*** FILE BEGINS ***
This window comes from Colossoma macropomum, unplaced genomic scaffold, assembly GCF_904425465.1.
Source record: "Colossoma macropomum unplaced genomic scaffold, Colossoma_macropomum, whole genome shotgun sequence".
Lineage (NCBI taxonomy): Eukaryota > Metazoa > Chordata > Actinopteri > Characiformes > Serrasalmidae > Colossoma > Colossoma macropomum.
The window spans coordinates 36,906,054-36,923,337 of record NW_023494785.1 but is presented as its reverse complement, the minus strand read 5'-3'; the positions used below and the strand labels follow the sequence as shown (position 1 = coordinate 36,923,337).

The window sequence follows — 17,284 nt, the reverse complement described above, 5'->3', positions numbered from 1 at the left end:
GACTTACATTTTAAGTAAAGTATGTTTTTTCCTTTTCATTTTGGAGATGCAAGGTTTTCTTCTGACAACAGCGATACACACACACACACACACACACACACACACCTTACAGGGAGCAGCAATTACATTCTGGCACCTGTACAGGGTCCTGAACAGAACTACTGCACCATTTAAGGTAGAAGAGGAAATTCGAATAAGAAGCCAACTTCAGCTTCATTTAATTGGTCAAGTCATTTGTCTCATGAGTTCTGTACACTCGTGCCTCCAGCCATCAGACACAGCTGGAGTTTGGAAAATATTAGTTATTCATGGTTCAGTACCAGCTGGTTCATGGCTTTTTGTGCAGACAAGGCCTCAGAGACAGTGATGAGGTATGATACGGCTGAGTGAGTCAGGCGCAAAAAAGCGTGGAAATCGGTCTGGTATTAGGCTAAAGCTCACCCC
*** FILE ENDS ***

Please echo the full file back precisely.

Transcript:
This window comes from Colossoma macropomum, unplaced genomic scaffold, assembly GCF_904425465.1.
Source record: "Colossoma macropomum unplaced genomic scaffold, Colossoma_macropomum, whole genome shotgun sequence".
Lineage (NCBI taxonomy): Eukaryota > Metazoa > Chordata > Actinopteri > Characiformes > Serrasalmidae > Colossoma > Colossoma macropomum.
The window spans coordinates 36,906,054-36,923,337 of record NW_023494785.1 but is presented as its reverse complement, the minus strand read 5'-3'; the positions used below and the strand labels follow the sequence as shown (position 1 = coordinate 36,923,337).

The window sequence follows — 17,284 nt, the reverse complement described above, 5'->3', positions numbered from 1 at the left end:
GACTTACATTTTAAGTAAAGTATGTTTTTTCCTTTTCATTTTGGAGATGCAAGGTTTTCTTCTGACAACAGCGATACACACACACACACACACACACACACACACCTTACAGGGAGCAGCAATTACATTCTGGCACCTGTACAGGGTCCTGAACAGAACTACTGCACCATTTAAGGTAGAAGAGGAAATTCGAATAAGAAGCCAACTTCAGCTTCATTTAATTGGTCAAGTCATTTGTCTCATGAGTTCTGTACACTCGTGCCTCCAGCCATCAGACACAGCTGGAGTTTGGAAAATATTAGTTATTCATGGTTCAGTACCAGCTGGTTCATGGCTTTTTGTGCAGACAAGGCCTCAGAGACAGTGATGAGGTATGATACGGCTGAGTGAGTCAGGCGCAAAAAAGCGTGGAAATCGGTCTGGTATTAGGCTAAAGCTCACCCC